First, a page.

I’ve discovered that the easiest way to add content to your website is by including a blog. Anytime you want to rank well for something, create a series of blog posts around that topic, and then create links from the blog posts to the pages on your site where they can learn more about your solutions.

Social Media

There are plenty of platforms and channels in social media, and anything I write now may be out of date when you read this. However, there are some truisms that work on any platform.

Spend time where your audience already hangs out. If you find LinkedIn boring, but you’re selling a B2B service, you need to invest your time there. If you think Twitter is stupid, but your best customers are constantly tweeting, you need to learn how to work that channel.

Social media works better as a trust building platform than a sales platform. Channels like Facebook, Twitter, and Instagram, are like networking events…a place to get to know your customers and for them to get to know you. Come off as too sales-y and you’ll just turn off your prospects.

Digital Ads

Google’s Adwords allows you to appear on page one for any search you choose, as long as you’re willing to pay for that privilege. Facebook’s ad platform allows you to narrowly target your ideal customer by age, gender, location, interests, and so many other variables it’s downright scary. And Retargeting, using platforms like AdRoll, allows you to advertise to people who visited your website but didn’t make a buying decision, no matter where they go on the web.

Another important reason to try digital ads is that they go to work immediately, driving traffic to your site the minute you start paying for them. Compare that to SEO, which can take several months before you start to see a payoff for your investment there.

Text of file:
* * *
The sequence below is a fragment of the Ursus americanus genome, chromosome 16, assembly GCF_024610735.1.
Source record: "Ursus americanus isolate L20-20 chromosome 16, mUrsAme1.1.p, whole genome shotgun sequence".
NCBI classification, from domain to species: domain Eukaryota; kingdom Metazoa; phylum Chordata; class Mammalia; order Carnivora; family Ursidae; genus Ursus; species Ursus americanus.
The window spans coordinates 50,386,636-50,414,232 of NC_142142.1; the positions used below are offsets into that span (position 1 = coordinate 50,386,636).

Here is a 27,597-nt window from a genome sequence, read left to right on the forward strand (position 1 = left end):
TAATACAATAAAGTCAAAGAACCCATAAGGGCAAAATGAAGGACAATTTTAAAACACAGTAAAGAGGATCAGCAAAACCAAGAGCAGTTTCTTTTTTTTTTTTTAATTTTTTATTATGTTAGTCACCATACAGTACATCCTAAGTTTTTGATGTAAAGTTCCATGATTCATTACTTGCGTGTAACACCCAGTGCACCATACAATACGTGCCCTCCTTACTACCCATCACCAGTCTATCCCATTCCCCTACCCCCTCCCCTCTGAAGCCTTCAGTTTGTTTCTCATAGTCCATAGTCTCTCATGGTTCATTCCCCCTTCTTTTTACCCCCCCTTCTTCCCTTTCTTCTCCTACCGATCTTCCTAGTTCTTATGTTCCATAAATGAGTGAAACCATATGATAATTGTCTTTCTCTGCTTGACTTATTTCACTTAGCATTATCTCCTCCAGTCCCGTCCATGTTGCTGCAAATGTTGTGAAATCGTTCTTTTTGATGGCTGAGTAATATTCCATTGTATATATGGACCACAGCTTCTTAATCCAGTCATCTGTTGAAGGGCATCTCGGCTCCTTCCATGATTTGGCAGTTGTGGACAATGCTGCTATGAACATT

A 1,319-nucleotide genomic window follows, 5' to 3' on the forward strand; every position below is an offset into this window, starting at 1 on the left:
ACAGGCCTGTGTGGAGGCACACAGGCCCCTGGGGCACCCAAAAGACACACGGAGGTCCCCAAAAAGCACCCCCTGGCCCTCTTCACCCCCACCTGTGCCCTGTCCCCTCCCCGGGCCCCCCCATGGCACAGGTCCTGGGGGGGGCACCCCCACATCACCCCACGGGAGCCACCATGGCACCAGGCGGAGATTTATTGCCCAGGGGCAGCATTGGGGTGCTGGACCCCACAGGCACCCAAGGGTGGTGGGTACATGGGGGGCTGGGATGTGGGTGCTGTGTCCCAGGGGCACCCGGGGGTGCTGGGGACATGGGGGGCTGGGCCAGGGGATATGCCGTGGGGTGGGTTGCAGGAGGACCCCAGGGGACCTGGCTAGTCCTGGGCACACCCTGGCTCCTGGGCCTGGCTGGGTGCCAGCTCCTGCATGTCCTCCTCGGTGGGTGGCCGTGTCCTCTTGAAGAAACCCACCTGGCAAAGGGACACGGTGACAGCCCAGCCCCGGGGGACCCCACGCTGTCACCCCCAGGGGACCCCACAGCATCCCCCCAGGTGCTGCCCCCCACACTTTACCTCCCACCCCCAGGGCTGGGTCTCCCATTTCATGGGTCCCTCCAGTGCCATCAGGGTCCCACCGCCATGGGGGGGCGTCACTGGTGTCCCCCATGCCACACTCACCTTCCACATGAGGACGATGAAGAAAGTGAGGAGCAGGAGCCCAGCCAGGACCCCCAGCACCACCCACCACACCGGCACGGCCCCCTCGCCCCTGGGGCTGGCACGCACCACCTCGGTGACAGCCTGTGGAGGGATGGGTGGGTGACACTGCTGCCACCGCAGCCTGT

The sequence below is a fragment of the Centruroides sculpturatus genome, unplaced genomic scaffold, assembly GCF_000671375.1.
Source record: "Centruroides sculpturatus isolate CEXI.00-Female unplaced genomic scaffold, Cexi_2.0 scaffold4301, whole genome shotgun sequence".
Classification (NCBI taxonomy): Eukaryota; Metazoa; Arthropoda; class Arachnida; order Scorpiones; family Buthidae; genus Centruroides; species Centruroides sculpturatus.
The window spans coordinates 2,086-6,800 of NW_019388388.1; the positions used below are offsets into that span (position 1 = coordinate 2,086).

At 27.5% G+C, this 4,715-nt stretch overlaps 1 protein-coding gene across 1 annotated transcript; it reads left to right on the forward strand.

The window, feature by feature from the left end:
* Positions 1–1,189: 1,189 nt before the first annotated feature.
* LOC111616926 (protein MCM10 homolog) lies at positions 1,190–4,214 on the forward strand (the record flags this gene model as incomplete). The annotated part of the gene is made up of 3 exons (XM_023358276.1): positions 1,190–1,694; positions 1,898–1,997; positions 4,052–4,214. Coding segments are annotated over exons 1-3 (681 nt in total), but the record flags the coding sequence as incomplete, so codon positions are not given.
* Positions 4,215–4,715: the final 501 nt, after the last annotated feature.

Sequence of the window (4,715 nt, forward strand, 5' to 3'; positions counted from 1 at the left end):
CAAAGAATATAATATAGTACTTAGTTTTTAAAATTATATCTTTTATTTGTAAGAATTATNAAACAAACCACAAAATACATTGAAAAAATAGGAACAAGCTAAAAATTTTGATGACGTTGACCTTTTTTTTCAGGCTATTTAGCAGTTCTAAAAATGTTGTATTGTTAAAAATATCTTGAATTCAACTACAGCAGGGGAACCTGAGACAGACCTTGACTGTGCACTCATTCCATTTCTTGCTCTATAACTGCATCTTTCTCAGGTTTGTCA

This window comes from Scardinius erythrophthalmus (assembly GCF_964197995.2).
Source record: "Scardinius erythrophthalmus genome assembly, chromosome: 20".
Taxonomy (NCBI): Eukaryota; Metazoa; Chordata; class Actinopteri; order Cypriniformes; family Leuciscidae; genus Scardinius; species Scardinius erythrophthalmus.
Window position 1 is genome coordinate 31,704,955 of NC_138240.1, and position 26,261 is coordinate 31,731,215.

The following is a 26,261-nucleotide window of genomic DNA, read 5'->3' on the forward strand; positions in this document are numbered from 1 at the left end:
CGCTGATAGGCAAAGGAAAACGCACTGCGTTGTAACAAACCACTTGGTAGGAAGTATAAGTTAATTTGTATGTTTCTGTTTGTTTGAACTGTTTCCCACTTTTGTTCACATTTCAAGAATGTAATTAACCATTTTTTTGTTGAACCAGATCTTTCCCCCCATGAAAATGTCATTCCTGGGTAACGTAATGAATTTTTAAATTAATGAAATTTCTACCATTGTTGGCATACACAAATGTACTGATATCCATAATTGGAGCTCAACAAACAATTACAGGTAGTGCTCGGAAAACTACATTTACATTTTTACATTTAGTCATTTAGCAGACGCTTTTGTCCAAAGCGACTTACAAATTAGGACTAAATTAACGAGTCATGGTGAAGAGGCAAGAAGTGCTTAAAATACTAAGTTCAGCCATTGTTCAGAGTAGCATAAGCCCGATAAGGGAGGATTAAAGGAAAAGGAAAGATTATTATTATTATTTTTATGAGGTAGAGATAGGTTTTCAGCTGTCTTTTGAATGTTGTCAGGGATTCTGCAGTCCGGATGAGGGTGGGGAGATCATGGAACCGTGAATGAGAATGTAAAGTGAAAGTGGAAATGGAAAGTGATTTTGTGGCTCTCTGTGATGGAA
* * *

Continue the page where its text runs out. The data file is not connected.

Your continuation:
The flipside of that, is that ads stop working the minute you stop paying for them. Good content will continue to attract visitors to your website for years to come.

(Check out this post on Text Message Marketing with Brian Mikes!)

Retention – Staying in touch with your site visitors

As difficult as it is to lure someone to your website, it’s even trickier getting them to return. Retention is about getting them to give you permission to keep the lines of communication open.

The most effective approach is to get them to opt into your email list, which gives you access to the most valuable piece of real estate on the internet…your customer’s inbox.

There are plenty of techniques to get visitors to opt into your list, but a signup box that just says, “Join Our Mailing List” isn’t one of them. Instead, offer them discounts in the online store, a free download, or just valuable content delivered right to their inbox. These are called “lead magnets” and they’ll greatly increase your ability to build your list.

Although not as effective, you can also leverage social media by getting people to follow you on Twitter, like you on Facebook, or subscribe to your YouTube channel. However, I caution you against sending people away from your site after you worked so hard to get them there in the first place.

Conversion – Getting people to take action

When businesses want to generate more leads from their website, they often focus on getting more traffic. However, the bigger problem may be that their website can’t convert visitors into customers. Turning the spigot wide open doesn’t matter if you have a leaky bucket: you need to plug those holes.